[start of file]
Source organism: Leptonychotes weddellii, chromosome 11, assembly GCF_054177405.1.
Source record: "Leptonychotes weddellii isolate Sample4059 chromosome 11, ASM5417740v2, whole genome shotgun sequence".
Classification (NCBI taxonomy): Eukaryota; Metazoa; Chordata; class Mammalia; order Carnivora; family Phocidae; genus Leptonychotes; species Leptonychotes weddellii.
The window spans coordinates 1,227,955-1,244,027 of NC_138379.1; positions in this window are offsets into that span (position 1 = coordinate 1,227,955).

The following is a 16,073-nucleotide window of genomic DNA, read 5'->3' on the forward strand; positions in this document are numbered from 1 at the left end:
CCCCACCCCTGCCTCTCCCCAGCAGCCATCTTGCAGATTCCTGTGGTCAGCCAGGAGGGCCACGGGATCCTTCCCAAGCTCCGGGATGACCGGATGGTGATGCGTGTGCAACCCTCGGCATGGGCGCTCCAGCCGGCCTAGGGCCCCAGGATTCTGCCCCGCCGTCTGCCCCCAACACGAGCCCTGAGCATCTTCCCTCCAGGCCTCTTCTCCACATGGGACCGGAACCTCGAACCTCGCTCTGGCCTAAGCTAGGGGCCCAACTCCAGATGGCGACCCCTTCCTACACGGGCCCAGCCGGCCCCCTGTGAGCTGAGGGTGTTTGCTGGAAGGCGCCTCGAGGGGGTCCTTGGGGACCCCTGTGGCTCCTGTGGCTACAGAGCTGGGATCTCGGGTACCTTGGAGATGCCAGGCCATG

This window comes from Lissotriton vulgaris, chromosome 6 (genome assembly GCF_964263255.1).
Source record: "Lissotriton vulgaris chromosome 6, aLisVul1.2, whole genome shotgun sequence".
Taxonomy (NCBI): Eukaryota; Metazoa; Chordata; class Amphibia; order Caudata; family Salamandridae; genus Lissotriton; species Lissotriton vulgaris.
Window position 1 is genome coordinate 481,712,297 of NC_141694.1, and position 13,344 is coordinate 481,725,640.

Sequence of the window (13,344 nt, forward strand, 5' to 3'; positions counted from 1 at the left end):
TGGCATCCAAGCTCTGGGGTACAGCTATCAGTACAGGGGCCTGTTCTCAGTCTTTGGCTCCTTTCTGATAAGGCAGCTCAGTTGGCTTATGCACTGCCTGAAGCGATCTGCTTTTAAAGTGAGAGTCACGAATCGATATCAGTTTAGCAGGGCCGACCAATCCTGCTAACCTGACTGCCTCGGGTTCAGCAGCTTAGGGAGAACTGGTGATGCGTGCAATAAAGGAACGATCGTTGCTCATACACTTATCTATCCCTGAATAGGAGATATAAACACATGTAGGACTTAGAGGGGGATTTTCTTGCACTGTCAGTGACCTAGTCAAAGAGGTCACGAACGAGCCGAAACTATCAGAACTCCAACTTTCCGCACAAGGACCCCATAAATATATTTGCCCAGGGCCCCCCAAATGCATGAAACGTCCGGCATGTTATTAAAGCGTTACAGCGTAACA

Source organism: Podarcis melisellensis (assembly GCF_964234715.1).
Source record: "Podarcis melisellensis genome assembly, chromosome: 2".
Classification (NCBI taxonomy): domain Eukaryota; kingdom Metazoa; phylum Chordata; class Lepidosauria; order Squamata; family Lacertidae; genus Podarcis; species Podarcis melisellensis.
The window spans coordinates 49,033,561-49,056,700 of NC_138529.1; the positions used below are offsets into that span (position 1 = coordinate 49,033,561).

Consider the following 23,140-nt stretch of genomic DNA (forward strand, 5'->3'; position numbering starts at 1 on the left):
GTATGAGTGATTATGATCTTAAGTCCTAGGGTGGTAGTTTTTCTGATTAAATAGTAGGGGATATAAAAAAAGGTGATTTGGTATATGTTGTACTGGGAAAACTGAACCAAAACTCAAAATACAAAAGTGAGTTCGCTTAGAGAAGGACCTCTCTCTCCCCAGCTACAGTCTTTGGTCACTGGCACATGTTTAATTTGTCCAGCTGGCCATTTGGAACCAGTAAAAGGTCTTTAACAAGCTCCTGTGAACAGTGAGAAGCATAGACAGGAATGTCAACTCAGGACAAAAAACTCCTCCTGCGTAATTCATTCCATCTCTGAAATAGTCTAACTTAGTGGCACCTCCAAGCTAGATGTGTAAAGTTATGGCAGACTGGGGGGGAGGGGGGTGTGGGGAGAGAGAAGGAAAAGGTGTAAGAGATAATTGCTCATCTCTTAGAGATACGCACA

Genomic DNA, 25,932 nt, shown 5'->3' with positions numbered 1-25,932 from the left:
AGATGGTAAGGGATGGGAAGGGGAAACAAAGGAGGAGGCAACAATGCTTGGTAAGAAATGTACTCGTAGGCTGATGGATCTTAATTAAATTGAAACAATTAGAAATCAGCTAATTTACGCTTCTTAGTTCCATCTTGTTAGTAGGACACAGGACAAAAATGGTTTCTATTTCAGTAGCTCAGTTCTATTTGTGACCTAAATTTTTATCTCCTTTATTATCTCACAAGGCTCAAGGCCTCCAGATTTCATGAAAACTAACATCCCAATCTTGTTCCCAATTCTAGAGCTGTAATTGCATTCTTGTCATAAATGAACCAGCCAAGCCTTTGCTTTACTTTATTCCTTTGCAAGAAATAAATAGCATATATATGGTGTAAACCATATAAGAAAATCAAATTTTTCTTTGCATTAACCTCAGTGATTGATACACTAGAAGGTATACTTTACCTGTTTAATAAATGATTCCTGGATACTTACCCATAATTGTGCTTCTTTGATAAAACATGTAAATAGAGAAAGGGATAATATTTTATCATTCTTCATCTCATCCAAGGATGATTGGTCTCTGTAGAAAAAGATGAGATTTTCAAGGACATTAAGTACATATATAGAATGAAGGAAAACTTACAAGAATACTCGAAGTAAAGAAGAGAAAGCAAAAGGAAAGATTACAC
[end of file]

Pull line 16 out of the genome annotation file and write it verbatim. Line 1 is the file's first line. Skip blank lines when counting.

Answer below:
The window spans coordinates 49,033,561-49,056,700 of NC_138529.1; the positions used below are offsets into that span (position 1 = coordinate 49,033,561).